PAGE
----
Mort Kaplan’s Science, Language and the Human Condition

Mort Kaplan’s synoptic work, Science, Language and the Human Condition is now available as an e-book. His preface to the revised edition still points to the tragic nature of fragmented knowledge in the modern university. A excerpt follows:

At one time a graduate of a good university would have absorbed a synoptic view of the world and of the place of moral values in that world. Philosophy played a major role in that enterprise. Two developments helped to erode that state of affairs: the development of professionalism within disciplines and the rise of positivism in philosophy. In addition, the sharp split between the analytic and the continental philosophers has ruptured dialogue within philosophy.

I am a professional in a discipline other than philosophy and I both value and appreciate the power that professionalism has brought to the understanding of the various aspects of knowledge. However, I deplore the loss of our ability to place specialized knowledge in perspective, the devaluation of this task in the academy, and the failure of most professionals to understand what philosophy can teach them.

In my opinion, the increasing tendency of other disciplines to regard the philosophic enterprise as a quaint anachronism, except perhaps in the area of mathematical logic, stems in part at least from the tendency among philosophers to treat such subdisciplines of philosophy as the philosophy of science, episte­mology, language theory, and ethics almost without reference to each other. As a consequence, philosophy has become an arcane subject that plumbs a particular area of inquiry without showing either how it contributes to other areas of knowledge or how other aspects of knowledge contribute to the understanding of philosophy.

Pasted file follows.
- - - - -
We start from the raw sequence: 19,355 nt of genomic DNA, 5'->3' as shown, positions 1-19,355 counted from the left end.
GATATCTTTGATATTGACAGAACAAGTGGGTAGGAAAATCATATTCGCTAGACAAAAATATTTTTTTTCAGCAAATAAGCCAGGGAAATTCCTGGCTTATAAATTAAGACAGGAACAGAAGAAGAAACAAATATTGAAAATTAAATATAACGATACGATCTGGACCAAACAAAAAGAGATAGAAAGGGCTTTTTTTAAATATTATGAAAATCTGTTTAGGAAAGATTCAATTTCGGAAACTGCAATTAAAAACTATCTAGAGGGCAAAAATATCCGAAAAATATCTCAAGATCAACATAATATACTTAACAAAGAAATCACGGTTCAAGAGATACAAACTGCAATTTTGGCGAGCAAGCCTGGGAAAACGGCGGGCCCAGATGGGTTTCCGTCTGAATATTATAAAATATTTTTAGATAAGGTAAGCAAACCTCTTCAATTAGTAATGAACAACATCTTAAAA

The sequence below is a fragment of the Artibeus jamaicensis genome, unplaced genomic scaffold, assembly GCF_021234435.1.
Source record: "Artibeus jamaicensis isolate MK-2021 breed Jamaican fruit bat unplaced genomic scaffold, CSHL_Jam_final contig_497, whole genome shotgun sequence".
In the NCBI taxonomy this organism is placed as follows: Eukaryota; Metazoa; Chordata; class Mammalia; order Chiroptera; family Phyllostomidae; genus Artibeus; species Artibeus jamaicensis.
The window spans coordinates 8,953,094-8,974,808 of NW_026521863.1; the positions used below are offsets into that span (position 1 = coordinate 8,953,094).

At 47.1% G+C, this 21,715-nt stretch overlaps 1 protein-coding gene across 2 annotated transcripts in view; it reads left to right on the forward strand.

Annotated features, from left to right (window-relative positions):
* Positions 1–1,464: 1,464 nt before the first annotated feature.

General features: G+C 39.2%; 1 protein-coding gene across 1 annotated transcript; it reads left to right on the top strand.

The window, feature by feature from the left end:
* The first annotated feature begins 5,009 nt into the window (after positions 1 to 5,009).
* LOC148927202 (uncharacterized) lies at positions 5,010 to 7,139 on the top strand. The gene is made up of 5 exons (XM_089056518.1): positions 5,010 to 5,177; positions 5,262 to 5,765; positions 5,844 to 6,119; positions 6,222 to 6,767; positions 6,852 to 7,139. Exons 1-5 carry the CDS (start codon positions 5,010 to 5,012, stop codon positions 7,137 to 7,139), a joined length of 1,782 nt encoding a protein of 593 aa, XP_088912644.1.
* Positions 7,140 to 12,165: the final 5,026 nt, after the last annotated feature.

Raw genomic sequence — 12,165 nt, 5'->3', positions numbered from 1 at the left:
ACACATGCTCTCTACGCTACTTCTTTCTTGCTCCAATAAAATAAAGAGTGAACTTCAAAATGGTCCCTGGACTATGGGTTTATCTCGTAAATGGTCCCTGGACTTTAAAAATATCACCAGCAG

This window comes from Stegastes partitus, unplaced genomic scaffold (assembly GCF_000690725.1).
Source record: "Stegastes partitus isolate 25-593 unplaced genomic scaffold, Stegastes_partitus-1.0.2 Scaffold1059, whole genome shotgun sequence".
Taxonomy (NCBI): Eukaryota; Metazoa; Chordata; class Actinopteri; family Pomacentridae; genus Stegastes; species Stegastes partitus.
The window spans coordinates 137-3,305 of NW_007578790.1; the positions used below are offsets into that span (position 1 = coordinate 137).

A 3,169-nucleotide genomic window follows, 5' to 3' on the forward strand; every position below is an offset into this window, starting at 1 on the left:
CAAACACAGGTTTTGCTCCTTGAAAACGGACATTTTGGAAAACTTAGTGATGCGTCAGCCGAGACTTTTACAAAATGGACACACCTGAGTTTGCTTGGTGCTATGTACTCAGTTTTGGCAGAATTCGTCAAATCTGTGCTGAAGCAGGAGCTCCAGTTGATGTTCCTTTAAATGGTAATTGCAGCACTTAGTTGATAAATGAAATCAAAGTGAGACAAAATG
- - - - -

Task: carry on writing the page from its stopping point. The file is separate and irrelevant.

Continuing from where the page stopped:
I believe that philosophy does have a synoptic subject matter, the under­standing of which can place particular academic disciplines outside of philoso­phy, and subdisciplines within philosophy, in a perspective that modifies them in important ways.

When Plato or Aristotle discussed ethics, they may not have derived their ethical position from their metaphysics but it was consistent with their physics, their concepts of essence, their understanding of language, and their episte­mologies. Although more than one system of metaphysics is consistent with a concept of natural law, for instance, there are understandings of the natural world that are, at least apparently, inconsistent with such a concept.

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